My husband and I took my step-daughter to Athens over New Year to celebrate her 18th birthday. She wants to see the world, and we knew a trip and the memories we created would be more special than any physical gift.
It was a fab trip – here’s my highlights!
There’s some really rather magical about visiting the Acropolis. The 2,500 years of history is a bit mind-blowing, of course. The fact that the ancient Greeks worshipped their gods so fervently that they built this huge site is pretty amazing… The Acropolis is set up on a hill, and as you ascend it’s pretty amazing to see the ruins, temples and theatres (including the world’s first theatre).
There are several temples to explore, each one dedicate to another Greek god/goddess. It’s wonderful to walk around, taking them in, picturing not only those who came to worship but the slaves who had to build these amazing structures without modern technology. I was in awe.
The views across Athens are spectacular. December is a great time of year to visit… The weather was wonderful – warm and sunny, but not so hot as in summer + of course it wasn’t so crowded either. If you like history, this must go on your bucket list.
Temple of Olympian Zeus & Hadrians Arch
Another wonderful historical site, great for a walk around – although you only need about half an hour (or less if you just want a quick look). The temple is still well preserved although a few columns have fallen and much of it is missing. The arch is also well worth seeing, and there are some good views of the Acropolis standing ever-mighty on top of its hill not far away.
We walked all around Greece… however we got a bit lost in Kolonaki looking for the funicular up to the top of Mount Lycabettus. It’s kind of hidden on a road part-way up the mountain. The views from the top are pretty wonderful in every direction, you can see how to sea and admire the Acropolis from a distance. We had really good desserts up there with hot drinks.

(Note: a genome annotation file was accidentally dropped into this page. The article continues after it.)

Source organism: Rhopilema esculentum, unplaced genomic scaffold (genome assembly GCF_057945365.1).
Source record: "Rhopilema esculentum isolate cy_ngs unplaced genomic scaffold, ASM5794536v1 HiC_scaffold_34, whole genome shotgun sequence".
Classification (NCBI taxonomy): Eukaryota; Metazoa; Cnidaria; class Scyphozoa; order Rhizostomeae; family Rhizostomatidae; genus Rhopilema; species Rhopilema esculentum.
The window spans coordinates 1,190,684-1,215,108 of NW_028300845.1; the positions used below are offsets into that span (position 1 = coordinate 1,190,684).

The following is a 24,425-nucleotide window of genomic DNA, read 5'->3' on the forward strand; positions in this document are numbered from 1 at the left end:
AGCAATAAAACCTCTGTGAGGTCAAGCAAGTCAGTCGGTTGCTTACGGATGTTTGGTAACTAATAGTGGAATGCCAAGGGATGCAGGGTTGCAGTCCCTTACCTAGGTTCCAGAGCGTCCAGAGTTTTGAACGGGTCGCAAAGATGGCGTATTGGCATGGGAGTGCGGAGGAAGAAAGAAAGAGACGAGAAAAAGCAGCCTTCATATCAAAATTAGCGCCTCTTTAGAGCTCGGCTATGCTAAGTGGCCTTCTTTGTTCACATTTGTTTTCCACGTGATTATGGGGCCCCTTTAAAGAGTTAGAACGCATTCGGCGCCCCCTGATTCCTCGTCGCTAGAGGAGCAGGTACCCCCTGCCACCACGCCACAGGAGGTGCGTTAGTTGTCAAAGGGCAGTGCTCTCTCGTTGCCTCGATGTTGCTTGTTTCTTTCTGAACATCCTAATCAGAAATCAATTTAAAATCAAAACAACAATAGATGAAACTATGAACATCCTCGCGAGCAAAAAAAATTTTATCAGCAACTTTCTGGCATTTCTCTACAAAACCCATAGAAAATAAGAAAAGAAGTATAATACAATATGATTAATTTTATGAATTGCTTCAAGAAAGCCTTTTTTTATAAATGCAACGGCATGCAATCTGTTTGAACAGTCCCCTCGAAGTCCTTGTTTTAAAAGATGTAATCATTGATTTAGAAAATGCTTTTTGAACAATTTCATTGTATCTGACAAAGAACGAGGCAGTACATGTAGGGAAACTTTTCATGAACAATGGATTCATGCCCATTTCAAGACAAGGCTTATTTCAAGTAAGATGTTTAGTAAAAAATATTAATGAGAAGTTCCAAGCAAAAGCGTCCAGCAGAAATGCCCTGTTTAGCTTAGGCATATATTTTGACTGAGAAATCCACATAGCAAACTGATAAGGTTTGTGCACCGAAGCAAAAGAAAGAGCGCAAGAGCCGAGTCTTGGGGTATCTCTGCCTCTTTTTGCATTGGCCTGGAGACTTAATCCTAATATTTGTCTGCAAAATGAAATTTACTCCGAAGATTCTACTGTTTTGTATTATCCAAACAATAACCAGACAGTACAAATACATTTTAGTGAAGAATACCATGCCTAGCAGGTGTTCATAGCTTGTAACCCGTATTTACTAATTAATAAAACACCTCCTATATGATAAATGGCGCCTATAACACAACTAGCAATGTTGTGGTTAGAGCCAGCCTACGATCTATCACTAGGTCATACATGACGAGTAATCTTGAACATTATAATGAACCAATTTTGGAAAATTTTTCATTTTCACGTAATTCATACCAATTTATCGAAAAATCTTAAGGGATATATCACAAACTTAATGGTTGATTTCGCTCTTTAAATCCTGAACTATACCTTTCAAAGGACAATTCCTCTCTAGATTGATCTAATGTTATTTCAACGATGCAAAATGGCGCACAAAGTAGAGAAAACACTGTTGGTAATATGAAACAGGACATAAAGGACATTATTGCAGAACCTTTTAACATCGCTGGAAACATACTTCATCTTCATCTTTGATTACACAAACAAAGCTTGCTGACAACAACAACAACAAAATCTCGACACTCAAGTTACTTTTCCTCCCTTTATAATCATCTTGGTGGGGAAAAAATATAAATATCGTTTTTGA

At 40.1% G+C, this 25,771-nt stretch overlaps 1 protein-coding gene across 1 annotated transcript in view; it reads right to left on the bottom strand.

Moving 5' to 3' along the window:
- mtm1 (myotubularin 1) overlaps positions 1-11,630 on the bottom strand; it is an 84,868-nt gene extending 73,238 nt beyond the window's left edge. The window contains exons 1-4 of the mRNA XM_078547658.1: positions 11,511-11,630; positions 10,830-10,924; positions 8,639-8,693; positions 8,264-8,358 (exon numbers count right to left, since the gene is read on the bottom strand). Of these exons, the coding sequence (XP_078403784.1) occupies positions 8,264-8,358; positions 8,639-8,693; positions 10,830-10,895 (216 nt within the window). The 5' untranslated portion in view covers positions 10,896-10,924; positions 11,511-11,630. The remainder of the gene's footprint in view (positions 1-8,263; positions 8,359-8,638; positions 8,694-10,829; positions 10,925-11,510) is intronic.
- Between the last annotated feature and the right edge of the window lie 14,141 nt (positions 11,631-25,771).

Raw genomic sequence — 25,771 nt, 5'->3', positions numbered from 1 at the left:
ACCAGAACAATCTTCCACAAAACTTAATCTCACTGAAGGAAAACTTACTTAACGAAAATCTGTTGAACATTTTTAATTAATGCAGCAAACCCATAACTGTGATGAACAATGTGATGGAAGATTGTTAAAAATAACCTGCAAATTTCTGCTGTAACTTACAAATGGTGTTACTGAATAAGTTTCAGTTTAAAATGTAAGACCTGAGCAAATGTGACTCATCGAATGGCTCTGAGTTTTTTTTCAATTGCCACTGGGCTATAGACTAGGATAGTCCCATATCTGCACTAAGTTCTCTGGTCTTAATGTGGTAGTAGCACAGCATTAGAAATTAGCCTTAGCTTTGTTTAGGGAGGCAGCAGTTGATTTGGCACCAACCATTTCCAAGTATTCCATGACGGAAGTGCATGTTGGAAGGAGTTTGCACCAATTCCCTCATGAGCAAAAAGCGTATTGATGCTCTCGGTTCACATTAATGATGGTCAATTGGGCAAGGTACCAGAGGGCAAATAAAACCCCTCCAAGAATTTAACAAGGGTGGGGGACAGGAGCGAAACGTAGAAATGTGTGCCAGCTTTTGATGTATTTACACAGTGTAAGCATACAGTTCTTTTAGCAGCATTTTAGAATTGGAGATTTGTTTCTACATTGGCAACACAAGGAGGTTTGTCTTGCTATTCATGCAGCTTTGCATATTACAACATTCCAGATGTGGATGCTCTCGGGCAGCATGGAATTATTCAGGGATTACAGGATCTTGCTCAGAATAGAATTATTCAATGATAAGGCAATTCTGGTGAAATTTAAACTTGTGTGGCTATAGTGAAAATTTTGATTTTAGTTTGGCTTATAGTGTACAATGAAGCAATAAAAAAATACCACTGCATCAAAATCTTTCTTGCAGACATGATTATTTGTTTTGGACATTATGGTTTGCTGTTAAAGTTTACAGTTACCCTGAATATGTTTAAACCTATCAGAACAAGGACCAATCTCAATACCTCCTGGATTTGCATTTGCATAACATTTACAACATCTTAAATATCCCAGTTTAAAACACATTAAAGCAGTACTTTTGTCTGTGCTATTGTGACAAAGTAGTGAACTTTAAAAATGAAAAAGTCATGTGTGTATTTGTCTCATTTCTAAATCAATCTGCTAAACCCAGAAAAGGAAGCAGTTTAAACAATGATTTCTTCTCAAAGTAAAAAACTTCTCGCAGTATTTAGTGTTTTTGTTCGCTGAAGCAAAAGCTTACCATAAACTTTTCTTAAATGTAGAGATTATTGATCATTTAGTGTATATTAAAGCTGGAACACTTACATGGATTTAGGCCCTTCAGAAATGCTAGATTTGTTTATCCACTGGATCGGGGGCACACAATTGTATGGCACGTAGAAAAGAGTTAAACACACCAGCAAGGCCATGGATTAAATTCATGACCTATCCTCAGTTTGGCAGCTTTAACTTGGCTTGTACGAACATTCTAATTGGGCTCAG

This was one of my favourite places in Athens. It’s the only all-marble stadium in the world and hosted the first modern Olympic games in 1896 – although the site history dates back to 330BC. We got there early before the crowds came, so we had the place almost to ourselves.
There’s a mini-museum there with a torch from every Olympic games, really interesting to see all the different designs. The torch relay starts from here every four years before travelling to the host nation.
You can also walk all over, up into the seats and look down at the track from all angles… you can run on the track and stand on the podium. Dreams have been realised and lost in that stadium. Fascinating place.
Another fascinating place with links to Socrates, Plato and Aristotle.
The Agora itself is quite small and doesn’t take long to view, but there’s a really interesting museum on the same site which is really interesting and worth visiting as well.
New Years Eve in Athens
There were various parties and things going on for New Years Eve, but we decided to have an early dinner and then watch the fireworks from our balcony (we had a view of the Acropolis in one direction and the sea in the other – both had displays). It was really quite special and a good tick on the bucket list: to see in a new year in a foreign country.
Driving down the western coast of Greece to the temple of Poseidon @ Cape Sounio
There are stories about the ship of King Menelaus who stopped briefly at Sounio on his way back from Troy – we’ve all enjoyed reading historical fiction and watching movies about Troy so we were keen to go.
The journey was lovely; lots of beautiful coastal views. The areas were mixed; some a little run down, others more touristy. Unfortunately the template was closed as it was New Years Day (oops) but the drive was lovely and we could see the temple from a distance! From there we went to the airport… a fabulous trip.
Nightlife and Food in Athens
The Plaka district is brilliant in the evenings; lots of bars, restaurants and shops to look around. It’s lit up, has lots of character, and is where we spent most evenings.
Food in Athens, just like in Kefalonia, is very very cheap – even a meal with a view of the Acropolis for two courses and alcohol was less than €60 for three of us! They cater well for vegetarians, with things like veggie moussaka, greek salads, greek pasta (pasta with feta, red onion, olives and tomato – sooo good), pizza and vegetable souvlaki – vegetables and french fries in a wrap. Soooo good.
We love Greece. We loved Athens.